As many employers adjust to operate during the COVID-19 pandemic and strive to protect their workers, the federal government and states are scrambling to ensure healthcare workers and first responders have an adequate supply of N95 masks and other personal protective equipment (PPE). Essential employers may encounter a shortage of essential PPE. At the same time, momentum is building across the country for everyone to wear masks when leaving home, including in Pennsylvania where Governor Wolf recommended on April 3 that all Pennsylvanians wear a mask any time they leave their homes. This would include during work for life-sustaining businesses not subject to the Governor’s stay-at-home order. Expanding on the Governor’s recommendation, the Pennsylvania Department of Health has issued Guidance on Homemade Masks During COVID-19, explaining: “Homemade masks made out of fabric and cloth are not considered PPE,” but can be effective in limiting the spread of COVID-19. Later on April 3, President Trump also announced that the CDC recommends wearing the same types of cloth face coverings as a voluntary measure to slow the spread.
Also on April 3, for employers, the U.S. Department of Labor issued OSHA’s Enforcement Guidance for Respiratory Protection and the N95 Shortage Due to the Coronavirus Disease 2019 (COVID-19) Pandemic (Guidance), which attempts to balance the need to protect healthcare workers who desperately require PPE (like N95 masks) for COVID-19, with the need to protect other employees during essential work that involves respiratory hazards.
Overall, guidance regarding masks has been somewhat inconsistent to date. Now, to protect everyone and slow the spread, the messaging indicates that the general public and workers who do not require respiratory protection at work under OSHA’s Respiratory Protection Standard should use homemade fabric or cloth masks (which are not PPE subject to the Standard).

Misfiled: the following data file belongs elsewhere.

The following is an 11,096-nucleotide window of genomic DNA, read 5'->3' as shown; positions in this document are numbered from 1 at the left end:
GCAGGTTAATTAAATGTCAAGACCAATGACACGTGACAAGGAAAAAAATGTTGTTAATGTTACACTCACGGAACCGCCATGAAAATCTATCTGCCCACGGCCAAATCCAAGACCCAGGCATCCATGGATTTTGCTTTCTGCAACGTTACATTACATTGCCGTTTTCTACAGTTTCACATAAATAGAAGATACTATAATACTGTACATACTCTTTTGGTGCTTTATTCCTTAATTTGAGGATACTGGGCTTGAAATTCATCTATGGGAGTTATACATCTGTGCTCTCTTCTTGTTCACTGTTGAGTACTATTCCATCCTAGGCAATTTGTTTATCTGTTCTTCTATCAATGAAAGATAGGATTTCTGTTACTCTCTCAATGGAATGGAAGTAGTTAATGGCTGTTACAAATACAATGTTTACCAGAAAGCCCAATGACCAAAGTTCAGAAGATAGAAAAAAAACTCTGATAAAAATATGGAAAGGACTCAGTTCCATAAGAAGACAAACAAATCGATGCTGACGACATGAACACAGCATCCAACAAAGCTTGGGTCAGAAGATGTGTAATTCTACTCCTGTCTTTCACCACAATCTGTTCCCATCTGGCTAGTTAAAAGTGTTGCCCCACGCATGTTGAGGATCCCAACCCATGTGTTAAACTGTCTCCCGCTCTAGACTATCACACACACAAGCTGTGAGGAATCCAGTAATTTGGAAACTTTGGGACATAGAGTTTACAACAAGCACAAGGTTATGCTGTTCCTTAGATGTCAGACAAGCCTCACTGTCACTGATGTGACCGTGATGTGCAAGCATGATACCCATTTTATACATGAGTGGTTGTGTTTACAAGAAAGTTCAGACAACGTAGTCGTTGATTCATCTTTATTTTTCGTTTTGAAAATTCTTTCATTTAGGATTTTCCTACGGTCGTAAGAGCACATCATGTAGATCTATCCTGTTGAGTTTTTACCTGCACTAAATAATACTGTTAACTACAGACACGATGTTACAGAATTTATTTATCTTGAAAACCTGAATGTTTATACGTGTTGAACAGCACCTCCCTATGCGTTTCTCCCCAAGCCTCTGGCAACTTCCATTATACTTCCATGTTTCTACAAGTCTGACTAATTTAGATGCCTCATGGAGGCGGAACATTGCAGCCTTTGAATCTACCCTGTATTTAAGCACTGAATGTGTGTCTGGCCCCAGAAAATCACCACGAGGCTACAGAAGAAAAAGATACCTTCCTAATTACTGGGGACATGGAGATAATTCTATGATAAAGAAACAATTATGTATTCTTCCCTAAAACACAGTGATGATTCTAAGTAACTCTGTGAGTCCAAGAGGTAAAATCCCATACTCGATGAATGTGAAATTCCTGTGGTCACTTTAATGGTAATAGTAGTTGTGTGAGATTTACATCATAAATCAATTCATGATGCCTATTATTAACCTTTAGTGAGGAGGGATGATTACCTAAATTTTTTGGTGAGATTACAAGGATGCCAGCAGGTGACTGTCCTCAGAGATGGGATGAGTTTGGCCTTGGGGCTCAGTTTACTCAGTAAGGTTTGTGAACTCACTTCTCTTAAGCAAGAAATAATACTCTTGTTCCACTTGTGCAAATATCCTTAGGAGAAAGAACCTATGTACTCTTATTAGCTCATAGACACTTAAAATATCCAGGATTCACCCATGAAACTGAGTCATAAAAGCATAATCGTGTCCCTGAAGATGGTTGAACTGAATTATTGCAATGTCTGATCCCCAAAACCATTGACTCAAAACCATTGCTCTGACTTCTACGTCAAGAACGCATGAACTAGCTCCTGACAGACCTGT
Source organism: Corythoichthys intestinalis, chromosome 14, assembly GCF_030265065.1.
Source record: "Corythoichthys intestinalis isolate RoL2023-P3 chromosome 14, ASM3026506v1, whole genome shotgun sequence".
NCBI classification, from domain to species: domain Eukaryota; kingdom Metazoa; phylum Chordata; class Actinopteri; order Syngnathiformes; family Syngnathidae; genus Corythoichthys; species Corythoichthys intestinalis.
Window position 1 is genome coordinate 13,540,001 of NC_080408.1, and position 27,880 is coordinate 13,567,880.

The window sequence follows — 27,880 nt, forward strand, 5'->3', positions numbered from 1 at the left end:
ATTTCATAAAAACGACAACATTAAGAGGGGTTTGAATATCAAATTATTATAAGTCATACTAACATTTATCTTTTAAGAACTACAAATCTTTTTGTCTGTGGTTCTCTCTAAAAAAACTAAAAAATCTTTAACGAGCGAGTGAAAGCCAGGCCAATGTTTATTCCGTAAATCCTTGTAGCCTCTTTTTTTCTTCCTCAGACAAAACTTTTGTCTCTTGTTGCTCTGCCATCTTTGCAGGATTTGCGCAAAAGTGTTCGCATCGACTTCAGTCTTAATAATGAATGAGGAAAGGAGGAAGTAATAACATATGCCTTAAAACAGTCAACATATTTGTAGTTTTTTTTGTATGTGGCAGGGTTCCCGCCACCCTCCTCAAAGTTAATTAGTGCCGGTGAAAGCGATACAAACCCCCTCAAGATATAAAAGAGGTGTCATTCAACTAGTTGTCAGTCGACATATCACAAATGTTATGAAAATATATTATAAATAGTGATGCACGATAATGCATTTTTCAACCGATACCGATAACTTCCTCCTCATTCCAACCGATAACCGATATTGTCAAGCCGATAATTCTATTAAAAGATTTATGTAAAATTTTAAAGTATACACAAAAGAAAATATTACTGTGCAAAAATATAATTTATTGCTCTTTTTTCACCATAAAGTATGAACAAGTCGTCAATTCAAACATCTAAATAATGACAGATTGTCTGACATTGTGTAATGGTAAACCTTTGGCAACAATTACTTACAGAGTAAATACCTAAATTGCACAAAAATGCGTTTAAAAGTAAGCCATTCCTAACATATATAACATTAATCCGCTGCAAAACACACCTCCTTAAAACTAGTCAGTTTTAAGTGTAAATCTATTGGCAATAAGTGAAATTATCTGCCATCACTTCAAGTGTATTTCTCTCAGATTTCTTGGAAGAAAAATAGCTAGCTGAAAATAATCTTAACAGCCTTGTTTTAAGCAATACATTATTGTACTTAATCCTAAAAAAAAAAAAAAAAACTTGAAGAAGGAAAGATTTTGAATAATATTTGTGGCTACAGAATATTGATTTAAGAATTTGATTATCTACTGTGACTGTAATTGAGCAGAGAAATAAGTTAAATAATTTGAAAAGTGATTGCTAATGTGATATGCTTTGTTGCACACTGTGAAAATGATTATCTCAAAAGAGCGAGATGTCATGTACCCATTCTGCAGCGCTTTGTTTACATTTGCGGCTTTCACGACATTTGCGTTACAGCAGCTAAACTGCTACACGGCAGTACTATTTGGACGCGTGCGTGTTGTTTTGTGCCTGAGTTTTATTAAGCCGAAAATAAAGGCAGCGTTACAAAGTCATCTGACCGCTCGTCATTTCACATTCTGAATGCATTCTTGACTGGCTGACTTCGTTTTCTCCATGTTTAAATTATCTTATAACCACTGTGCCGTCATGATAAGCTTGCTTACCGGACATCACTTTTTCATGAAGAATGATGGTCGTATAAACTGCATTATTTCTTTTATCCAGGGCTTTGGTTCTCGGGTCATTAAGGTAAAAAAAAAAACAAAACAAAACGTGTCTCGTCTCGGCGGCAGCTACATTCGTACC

So what about non-healthcare workers who need respiratory protection for their jobs? Will employers have enough PPE for their employees, and at what cost to healthcare workers, other essential employees, and employers’ budgets? Employers should consult the OSHA Guidance, summarized below, and consider implementing a conservation plan for PPE and a temporary policy for their workers during the pandemic.
OSHA’s Guidance indicates that all employers subject to the Respiratory Protection Standard must continue to comply and implement their written respiratory protection programs. But, due to the shortage of N95 masks, OSHA is recommending that all employers “reassess their engineering controls, work practices, and administrative controls to identify any changes they can make to decrease the need for N95 respirators. Employers should, for example, consider whether it is possible to increase the use of wet methods or portable local exhaust systems or to move operations outdoors. In some instances, an employer may also consider taking steps to temporarily suspend certain non-essential operations.”
Additionally, OSHA’s Guidance details a number of steps employers can take to safeguard their employees during the potential N95 shortage, including: (1) utilizing alternatives to N95 masks that provide equal or greater protection (e.g., N99, R95, P100); (2) extending the use and allowing for the reuse of N95 masks; and (3) where N95 masks are unavailable, using N95 masks that are beyond their shelf life. In the Guidance, OSHA prescribes specific requirements for implementing each of these alternatives. Therefore, it is essential that employers carefully review the Guidance to ensure that any changes instituted in the workplace conform to the Respiratory Protection Standard and Guidance, and are effectively communicated to employees.